Solitary time is now time spent online in what Turkle calls “daydreaming 2.0.” It’s our “insurance policy” against boredom or “disconnection anxiety.” Do you ever reach for your phone when you’re stuck in rush-hour traffic or a line at the supermarket? This is your daydreaming 2.0. Rather than letting your brain wander, you reach for the distraction of an app.
Turkle suggests that when we reach for our phones, “Perhaps we are not moving toward our phones but away from something else. Are we hiding from anxiety? Are we hiding from a good idea that will demand difficult work? Are we hiding from a question that will take time to sort through?”
It’s difficult to be alone. Often, the thoughts that come unbidden are the very ones we would rather ignore—thoughts about mortality, pain, fear, loneliness, or vulnerability. As Louis CK once put it, “I look around, pretty much 100 percent of the people driving are texting. And they’re killing, everybody’s murdering each other with their cars. But people are willing to risk taking a life and ruining their own because they don’t want to be alone for a second because it’s so hard.”
Perhaps social media is both the nice, lulling monotony you can turn to when your brain’s exhausted, and the exciting, promising hum you embrace when life feels a little too empty or quiet. In both cases, it’s saving us a harder sort of connection or contemplation we often feel we don’t have the energy to pursue.
Is This Really What I Want to Be Doing?
Since I’m guilty of this myself, I don’t know what the answer is, exactly. Should I delete most of the social media apps on my phone so I’m not tempted to be constantly surfing? Should I download other apps that bar me from perusing social media until I’ve had a long talk with my sister? Writer Tony Schwartz suggested a different way last year:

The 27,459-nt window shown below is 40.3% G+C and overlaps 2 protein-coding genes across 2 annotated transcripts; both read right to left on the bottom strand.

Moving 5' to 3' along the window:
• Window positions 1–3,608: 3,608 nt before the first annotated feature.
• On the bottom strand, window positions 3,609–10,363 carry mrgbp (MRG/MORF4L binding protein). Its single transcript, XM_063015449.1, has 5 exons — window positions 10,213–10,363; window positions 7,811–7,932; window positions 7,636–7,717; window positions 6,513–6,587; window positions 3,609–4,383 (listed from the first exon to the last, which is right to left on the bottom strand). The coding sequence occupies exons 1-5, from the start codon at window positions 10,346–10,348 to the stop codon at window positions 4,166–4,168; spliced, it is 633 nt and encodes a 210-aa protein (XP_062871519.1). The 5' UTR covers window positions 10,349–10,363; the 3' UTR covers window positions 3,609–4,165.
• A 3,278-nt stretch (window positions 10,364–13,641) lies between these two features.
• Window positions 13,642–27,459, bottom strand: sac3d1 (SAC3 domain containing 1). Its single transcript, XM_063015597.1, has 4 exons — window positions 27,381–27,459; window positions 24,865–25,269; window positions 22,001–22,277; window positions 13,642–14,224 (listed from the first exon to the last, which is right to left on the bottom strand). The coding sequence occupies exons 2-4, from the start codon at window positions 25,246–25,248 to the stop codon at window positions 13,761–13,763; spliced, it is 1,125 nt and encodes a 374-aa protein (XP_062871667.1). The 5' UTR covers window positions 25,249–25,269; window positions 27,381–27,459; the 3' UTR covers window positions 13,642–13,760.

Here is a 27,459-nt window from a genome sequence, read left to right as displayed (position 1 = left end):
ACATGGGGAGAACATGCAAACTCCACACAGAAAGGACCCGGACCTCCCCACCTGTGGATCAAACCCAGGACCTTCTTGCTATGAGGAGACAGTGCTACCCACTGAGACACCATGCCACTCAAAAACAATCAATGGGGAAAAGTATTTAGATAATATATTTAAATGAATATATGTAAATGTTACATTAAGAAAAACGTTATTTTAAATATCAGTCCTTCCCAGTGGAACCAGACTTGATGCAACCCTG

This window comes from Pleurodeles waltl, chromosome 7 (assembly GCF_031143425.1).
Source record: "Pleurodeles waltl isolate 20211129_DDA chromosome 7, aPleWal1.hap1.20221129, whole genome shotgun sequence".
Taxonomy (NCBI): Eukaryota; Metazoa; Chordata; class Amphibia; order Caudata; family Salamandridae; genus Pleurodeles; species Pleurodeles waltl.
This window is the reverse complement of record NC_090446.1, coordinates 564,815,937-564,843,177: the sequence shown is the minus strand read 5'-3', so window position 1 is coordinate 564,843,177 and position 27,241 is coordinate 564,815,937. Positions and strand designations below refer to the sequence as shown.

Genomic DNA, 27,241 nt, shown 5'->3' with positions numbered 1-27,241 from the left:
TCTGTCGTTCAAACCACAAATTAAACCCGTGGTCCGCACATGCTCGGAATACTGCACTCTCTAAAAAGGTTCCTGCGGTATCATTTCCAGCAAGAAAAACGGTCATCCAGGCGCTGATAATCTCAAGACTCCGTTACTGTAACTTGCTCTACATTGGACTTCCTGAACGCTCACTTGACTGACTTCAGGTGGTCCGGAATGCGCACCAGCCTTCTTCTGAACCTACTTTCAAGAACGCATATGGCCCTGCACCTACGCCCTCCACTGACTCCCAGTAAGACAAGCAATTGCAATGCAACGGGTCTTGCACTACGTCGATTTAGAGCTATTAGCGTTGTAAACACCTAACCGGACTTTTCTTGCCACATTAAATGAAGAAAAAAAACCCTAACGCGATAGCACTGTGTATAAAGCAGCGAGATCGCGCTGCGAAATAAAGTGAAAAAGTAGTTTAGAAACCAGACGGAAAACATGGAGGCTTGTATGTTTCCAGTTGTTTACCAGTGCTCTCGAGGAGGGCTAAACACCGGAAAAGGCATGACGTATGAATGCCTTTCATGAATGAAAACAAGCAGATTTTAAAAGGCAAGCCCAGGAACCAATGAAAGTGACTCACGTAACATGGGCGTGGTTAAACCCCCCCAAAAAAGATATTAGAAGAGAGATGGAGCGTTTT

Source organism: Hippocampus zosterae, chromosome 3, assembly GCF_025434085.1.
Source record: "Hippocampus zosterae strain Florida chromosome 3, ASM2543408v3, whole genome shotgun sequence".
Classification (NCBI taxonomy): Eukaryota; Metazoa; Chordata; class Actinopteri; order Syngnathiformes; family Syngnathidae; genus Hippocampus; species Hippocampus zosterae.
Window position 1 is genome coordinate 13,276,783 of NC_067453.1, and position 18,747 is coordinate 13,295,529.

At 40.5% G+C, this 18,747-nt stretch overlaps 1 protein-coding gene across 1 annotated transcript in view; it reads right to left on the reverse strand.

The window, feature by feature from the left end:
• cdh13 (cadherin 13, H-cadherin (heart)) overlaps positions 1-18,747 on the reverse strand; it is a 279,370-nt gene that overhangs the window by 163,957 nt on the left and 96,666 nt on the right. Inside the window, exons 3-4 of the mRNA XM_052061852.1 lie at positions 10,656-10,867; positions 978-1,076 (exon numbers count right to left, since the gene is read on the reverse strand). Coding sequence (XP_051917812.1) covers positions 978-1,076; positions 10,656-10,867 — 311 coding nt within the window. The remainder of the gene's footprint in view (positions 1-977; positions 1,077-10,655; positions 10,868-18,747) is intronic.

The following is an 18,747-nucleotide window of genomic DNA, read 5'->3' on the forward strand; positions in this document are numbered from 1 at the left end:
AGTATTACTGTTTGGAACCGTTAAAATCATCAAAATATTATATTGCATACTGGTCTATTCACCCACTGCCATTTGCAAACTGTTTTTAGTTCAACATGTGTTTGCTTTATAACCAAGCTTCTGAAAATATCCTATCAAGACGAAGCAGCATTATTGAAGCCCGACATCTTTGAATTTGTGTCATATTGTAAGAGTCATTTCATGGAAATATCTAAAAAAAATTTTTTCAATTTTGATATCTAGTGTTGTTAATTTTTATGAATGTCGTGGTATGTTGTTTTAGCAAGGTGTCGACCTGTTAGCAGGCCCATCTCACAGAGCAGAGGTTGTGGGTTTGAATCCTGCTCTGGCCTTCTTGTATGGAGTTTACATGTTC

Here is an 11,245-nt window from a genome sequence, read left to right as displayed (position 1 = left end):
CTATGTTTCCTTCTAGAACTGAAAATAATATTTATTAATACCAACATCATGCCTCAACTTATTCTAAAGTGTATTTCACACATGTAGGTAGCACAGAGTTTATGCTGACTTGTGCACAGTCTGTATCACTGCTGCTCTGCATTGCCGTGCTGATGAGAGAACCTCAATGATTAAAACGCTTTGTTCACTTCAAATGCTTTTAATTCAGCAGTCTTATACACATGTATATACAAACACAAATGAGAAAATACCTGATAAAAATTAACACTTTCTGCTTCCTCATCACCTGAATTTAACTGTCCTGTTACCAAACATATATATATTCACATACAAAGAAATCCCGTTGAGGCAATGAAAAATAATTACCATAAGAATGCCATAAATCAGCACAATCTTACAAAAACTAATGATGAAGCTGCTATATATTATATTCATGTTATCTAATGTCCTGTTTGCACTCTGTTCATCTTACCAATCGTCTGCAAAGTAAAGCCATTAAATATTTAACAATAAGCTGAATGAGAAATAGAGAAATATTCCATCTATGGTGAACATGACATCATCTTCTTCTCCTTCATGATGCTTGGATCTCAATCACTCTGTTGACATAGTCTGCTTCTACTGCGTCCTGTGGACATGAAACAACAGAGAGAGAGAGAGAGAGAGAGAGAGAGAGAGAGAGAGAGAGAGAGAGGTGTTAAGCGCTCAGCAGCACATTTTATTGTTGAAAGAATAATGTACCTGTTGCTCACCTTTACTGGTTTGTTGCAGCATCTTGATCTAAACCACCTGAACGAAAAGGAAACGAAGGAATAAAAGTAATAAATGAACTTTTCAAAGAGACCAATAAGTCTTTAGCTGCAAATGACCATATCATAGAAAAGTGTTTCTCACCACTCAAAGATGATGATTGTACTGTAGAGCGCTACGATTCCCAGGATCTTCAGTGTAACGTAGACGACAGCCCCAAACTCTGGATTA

When I’m online, I try to resist surfing myself into a stupor. As often as possible, I try to ask myself, ‘Is this really what I want to be doing?’ If the answer is no, the next question is, ‘What could I be doing that would feel more productive, or satisfying, or relaxing?’
I also make it my business now to take on more fully absorbing activities as part of my days. Above all, I’ve kept up reading books, not just because I love them, but also as a continuing attention-building practice… If I have other work during the day that requires sustained focus, I go completely offline for designated periods, repeating my morning ritual. In the evening, when I go up to my bedroom, I nearly always leave my digital devices downstairs.
Schwartz addresses the importance here of monotasking: if we don’t wear out our brains earlier in the day by trying to do too much at once, we won’t be as burned out at the end of the day, and will have the mental energy to do more meaningful activities.
(Of course, this is a perplexing dilemma for parents—isn’t the parenting life a constant juggling of multiple tasks? For them, von Pfetten suggests “monotasking in areas where you can: conversations with your children, reading a book in bed before they go to sleep, dinner or drinks with friends.” Not only do these things help refresh your brain—they are all opportunities for meaningful connection outside the world of the Internet.)
Often we just need to be cognizant of what’s happening when we log into Facebook or other social media: aware, and ready to ask ourselves the same question Schwartz poses to himself: “Is this really what I want to be doing?” Although we often have a temporal urge to say “Yes,” we may later regret the time wasted on social media—time that could have been spent pursuing other, deeper forms of communication and connection.
Time to go make a 50-minute phone call.